Get Smart is a simplistic spy guy tale of good vs. evil and smart vs. dumb that tries to capture the allure of the 60’s television show Get Smart. Sadly, this cinematic upgrade should have followed its titular advice when it came to the writing, the acting and the action.
After overcoming personal obstacles, Maxwell Smart (Steve Carell) would give almost anything to be a field agent for Control, a covert American agency who battles the evil group KAOS. After his underwhelming talent gets him stuck as an analyst, he finally gets his break when Control is infiltrated and The Chief (Alan Arkin) gives him the bump to agent. He is assigned to be the partner of the beautiful and bad-ass Agent 99 (Anne Hathaway). Together they take on Siegfried (Terence Stamp) and the rest of KAOS to try to stop them from handing out nuclear weapons like candy and killing exposed Control agents.
Character writers Mel Brooks and Buck Henry did a terrible job with Maxwell Smart. They can’t decide if he is a misunderstood savant or a total idiot. He often wavers between what might be called slight mental retardation and exposing his hidden super spy talents. Steve Carell is sometimes charming and sometimes grating but Maxwell is so poorly written, it is a constant push-pull tug of war and is impossible for the audience to know if we are supposed to admire or loathe Maxwell (or Carell for that matter).
Agent 99’s character development isn’t smooth sailing either. Distant and pissed off one minute, she succumbs to her desires as easily as a drunk catholic school girl. There is no reason for the change, nothing really happens and yet we are supposed to believe Agent 99 just throws in the towel and changes in one second? Oh, please.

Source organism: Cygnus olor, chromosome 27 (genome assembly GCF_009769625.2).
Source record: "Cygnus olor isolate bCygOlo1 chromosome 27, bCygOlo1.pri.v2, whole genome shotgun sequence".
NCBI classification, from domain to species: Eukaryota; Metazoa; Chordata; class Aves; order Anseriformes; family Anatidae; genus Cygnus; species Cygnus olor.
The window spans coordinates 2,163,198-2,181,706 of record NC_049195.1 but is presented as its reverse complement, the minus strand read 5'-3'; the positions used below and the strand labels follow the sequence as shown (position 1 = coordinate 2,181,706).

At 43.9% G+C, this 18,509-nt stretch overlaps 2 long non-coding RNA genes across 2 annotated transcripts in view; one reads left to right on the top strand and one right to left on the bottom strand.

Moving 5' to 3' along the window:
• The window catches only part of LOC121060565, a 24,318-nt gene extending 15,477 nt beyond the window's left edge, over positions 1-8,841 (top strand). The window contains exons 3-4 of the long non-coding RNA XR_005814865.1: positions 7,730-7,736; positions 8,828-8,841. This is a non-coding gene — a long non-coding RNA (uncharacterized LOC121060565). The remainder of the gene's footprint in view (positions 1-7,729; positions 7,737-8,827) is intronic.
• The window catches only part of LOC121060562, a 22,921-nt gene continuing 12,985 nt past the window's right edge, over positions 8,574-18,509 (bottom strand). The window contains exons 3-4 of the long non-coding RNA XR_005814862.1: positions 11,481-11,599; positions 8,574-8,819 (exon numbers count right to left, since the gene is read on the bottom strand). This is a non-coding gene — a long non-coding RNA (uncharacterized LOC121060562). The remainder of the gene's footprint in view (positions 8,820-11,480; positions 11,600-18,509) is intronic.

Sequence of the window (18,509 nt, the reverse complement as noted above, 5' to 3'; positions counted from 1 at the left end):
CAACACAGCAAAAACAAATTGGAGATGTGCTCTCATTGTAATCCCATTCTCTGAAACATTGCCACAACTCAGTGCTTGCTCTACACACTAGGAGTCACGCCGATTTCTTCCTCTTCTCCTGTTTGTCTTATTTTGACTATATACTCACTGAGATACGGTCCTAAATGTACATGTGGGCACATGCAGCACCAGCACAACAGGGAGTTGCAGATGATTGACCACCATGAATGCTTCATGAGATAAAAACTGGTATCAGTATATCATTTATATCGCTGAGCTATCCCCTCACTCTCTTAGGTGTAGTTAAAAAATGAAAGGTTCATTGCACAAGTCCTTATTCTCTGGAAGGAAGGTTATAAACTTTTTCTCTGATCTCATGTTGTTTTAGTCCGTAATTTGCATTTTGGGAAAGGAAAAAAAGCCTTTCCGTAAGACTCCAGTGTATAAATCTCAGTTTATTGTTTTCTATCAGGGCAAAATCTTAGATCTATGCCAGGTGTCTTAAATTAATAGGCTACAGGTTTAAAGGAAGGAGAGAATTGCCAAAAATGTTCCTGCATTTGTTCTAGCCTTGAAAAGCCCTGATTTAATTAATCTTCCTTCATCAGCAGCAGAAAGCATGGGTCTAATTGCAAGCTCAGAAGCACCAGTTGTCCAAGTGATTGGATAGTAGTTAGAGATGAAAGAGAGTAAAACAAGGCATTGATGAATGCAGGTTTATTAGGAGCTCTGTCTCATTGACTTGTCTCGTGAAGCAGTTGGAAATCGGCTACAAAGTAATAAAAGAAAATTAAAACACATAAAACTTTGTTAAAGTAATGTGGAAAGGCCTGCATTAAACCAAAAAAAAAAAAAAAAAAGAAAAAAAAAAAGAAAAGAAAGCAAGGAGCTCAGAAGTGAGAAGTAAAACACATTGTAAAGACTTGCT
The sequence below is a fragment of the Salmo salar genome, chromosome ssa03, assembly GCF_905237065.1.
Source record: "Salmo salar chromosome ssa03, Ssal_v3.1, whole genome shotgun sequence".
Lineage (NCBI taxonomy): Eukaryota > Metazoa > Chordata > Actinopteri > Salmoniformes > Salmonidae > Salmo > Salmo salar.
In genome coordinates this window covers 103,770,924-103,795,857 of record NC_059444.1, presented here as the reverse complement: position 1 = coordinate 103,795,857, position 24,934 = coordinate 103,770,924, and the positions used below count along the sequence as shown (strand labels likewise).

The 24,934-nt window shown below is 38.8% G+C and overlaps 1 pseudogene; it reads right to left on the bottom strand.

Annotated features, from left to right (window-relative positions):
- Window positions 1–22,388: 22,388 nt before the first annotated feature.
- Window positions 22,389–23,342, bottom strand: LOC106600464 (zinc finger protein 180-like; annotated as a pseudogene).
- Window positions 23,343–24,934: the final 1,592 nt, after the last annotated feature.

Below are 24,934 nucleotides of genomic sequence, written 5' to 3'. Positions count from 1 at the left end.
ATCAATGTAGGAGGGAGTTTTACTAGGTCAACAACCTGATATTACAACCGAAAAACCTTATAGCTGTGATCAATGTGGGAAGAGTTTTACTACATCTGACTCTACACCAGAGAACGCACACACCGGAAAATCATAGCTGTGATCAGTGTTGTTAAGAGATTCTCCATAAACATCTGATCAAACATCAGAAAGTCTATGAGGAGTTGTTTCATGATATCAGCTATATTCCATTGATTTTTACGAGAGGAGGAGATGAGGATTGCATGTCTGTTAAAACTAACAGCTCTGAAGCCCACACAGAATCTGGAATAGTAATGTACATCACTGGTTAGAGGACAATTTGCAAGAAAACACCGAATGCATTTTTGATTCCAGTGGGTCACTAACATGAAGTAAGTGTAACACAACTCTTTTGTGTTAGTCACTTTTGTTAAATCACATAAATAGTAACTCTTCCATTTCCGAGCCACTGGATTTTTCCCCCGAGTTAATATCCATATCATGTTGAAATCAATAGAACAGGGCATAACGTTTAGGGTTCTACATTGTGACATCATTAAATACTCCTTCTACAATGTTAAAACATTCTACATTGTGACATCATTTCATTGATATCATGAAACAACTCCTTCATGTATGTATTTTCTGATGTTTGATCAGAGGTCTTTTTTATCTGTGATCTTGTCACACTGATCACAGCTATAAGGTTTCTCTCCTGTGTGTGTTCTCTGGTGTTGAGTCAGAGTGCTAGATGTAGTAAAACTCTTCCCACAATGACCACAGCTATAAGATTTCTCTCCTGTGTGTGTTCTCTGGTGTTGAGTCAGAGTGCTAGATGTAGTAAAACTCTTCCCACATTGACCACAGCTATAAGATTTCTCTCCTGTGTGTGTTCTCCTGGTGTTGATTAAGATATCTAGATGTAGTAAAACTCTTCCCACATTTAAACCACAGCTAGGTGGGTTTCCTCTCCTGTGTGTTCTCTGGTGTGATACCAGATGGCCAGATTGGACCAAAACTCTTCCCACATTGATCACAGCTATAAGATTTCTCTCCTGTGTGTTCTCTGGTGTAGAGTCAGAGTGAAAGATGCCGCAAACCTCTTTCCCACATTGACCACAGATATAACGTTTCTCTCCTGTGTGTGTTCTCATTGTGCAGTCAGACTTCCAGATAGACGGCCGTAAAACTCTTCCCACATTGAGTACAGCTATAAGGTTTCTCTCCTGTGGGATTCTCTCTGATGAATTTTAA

There are a few scenes though, particularly those pertaining to our current presidential situation, that earned a hearty chuckle. A few non-electoral scenes also went over well. How can you not laugh at “Holy Shit! Holy Shit! A sword fish almost went through my head!”
Even still, it’s obvious throughout the movie that director Peter Segal and writers Tom J. Astle and Matt Ember are desperately struggling to create moments of brilliance and silly splendor. Like a swimmer fighting a rip tide, their attempts only make Get Smart exhausting. The situational jokes are ones that a five year old boy might think up, and the visuals are often childish and shallow too.
Although it sounds it, Get Smart isn’t entirely horrific; it’s just average and unremarkable in every way. The acting is okay. The camera work is adequate. The direction is common. There is not much for the audience to take away. There is no succulence, no flavor, no depth. There is no take away for the audience – not even a bad one. I felt like I walked into the theater the same as I walked in, only two hours older.
My advice? Stay two hours younger and skip Get Smart. Watch it only when you’re doing your dishes and it runs on the local television station – this way you won’t feel like your time has been wasted.